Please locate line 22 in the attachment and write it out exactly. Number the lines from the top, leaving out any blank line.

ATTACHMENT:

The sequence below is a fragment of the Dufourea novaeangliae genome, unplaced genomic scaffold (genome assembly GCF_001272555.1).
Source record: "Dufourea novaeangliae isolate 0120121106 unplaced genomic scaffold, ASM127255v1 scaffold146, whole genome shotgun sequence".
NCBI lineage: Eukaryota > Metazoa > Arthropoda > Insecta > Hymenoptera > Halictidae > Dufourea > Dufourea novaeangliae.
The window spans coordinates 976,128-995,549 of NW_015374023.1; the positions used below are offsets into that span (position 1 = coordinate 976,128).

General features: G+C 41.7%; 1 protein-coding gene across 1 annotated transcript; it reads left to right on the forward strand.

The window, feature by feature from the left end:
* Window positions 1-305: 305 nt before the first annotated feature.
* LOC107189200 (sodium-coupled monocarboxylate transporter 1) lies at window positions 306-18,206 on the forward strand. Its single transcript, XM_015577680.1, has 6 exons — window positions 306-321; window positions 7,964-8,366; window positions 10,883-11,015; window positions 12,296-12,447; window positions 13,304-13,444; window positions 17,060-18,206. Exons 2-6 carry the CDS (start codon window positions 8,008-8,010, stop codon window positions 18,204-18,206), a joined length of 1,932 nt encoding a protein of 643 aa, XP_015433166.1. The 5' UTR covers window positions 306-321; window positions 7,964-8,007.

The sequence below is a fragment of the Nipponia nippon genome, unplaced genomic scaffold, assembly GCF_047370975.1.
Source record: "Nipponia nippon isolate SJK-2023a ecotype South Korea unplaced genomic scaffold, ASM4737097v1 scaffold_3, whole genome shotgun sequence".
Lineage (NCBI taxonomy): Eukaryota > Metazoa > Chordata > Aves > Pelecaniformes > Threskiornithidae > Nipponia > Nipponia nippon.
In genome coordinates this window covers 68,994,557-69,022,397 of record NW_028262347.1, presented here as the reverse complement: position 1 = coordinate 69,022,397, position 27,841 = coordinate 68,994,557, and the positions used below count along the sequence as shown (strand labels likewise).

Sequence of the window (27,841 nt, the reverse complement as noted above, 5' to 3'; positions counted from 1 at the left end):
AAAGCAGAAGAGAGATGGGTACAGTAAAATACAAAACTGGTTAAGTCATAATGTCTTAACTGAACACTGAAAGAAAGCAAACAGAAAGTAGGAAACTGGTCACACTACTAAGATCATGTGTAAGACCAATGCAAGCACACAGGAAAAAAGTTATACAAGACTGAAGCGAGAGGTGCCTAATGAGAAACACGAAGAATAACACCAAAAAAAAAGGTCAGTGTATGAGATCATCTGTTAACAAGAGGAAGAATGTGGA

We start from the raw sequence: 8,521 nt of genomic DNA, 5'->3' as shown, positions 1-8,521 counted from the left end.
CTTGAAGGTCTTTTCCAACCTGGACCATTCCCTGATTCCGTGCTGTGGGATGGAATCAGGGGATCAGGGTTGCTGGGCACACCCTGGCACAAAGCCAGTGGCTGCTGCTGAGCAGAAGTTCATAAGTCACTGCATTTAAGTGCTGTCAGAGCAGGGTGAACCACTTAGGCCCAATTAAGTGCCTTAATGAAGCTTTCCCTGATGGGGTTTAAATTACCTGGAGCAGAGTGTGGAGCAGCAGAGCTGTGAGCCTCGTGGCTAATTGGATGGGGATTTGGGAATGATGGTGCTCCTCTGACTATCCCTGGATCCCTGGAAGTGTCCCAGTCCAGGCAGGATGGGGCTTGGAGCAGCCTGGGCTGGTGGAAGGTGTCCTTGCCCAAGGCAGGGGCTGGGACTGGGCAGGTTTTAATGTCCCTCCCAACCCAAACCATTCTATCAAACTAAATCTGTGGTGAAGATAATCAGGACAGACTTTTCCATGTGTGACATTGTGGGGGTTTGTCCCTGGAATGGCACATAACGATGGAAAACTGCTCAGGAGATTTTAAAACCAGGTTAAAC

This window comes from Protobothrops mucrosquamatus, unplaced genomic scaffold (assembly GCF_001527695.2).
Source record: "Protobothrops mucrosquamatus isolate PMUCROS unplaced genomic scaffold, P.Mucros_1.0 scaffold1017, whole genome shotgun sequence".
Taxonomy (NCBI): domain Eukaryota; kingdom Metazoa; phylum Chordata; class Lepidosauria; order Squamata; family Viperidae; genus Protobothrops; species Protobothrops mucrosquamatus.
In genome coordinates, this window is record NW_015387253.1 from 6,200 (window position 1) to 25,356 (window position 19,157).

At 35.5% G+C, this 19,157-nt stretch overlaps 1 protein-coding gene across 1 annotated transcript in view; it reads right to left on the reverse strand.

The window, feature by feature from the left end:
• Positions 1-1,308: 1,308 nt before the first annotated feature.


The window, feature by feature from the left end: